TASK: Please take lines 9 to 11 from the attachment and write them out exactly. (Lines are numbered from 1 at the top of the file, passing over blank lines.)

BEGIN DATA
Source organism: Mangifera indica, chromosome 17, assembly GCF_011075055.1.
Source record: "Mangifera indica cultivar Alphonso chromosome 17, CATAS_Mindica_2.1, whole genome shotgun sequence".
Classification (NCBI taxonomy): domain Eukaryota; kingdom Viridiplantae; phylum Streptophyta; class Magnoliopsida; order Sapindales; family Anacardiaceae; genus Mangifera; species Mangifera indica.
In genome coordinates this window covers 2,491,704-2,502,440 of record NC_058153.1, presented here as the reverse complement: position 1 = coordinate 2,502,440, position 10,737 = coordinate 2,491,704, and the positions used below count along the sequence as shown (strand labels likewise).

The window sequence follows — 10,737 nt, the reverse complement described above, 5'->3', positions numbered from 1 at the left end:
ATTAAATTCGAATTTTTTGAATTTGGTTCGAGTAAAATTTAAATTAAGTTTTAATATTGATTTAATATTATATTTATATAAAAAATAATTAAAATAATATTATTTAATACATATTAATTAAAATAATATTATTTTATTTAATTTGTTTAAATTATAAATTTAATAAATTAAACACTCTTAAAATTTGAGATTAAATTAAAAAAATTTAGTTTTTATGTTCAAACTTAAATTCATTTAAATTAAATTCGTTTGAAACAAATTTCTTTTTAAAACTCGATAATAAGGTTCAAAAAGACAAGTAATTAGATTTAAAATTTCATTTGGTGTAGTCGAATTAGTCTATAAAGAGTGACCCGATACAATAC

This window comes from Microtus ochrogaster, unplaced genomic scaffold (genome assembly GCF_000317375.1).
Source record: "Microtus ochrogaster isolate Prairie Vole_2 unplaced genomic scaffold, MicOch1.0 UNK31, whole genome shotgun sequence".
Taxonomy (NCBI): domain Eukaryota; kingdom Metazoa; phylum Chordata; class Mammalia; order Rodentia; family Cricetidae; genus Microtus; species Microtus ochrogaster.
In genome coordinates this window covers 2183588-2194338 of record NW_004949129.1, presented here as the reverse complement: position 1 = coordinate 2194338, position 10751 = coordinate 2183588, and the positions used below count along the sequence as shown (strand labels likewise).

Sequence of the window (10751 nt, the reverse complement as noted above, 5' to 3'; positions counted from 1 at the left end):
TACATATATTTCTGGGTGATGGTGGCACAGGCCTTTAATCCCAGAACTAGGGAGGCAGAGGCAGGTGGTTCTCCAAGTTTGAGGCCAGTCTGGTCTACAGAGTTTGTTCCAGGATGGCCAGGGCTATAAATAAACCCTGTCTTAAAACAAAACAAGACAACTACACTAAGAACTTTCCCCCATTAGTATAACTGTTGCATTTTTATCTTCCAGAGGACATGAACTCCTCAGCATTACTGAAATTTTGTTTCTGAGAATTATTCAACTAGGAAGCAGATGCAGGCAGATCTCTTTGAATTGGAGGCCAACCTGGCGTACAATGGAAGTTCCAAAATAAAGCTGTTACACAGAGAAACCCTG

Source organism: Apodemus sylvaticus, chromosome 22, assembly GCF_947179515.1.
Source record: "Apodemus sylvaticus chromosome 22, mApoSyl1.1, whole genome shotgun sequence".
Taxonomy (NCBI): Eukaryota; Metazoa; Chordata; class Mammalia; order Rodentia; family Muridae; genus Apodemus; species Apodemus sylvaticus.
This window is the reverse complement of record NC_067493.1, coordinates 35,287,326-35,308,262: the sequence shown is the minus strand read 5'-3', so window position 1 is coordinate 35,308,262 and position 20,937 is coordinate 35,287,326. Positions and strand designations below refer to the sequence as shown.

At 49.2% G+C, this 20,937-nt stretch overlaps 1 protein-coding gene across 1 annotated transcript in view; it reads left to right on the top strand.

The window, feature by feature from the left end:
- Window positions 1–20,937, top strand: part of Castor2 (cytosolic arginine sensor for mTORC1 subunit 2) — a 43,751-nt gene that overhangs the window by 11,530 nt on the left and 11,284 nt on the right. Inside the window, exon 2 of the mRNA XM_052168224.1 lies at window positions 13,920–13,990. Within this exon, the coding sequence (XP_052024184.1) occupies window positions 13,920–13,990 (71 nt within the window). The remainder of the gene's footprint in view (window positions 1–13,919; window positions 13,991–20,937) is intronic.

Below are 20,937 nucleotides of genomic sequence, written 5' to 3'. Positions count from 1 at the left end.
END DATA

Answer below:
Taxonomy (NCBI): domain Eukaryota; kingdom Metazoa; phylum Chordata; class Mammalia; order Rodentia; family Cricetidae; genus Microtus; species Microtus ochrogaster.
In genome coordinates this window covers 2183588-2194338 of record NW_004949129.1, presented here as the reverse complement: position 1 = coordinate 2194338, position 10751 = coordinate 2183588, and the positions used below count along the sequence as shown (strand labels likewise).

Sequence of the window (10751 nt, the reverse complement as noted above, 5' to 3'; positions counted from 1 at the left end):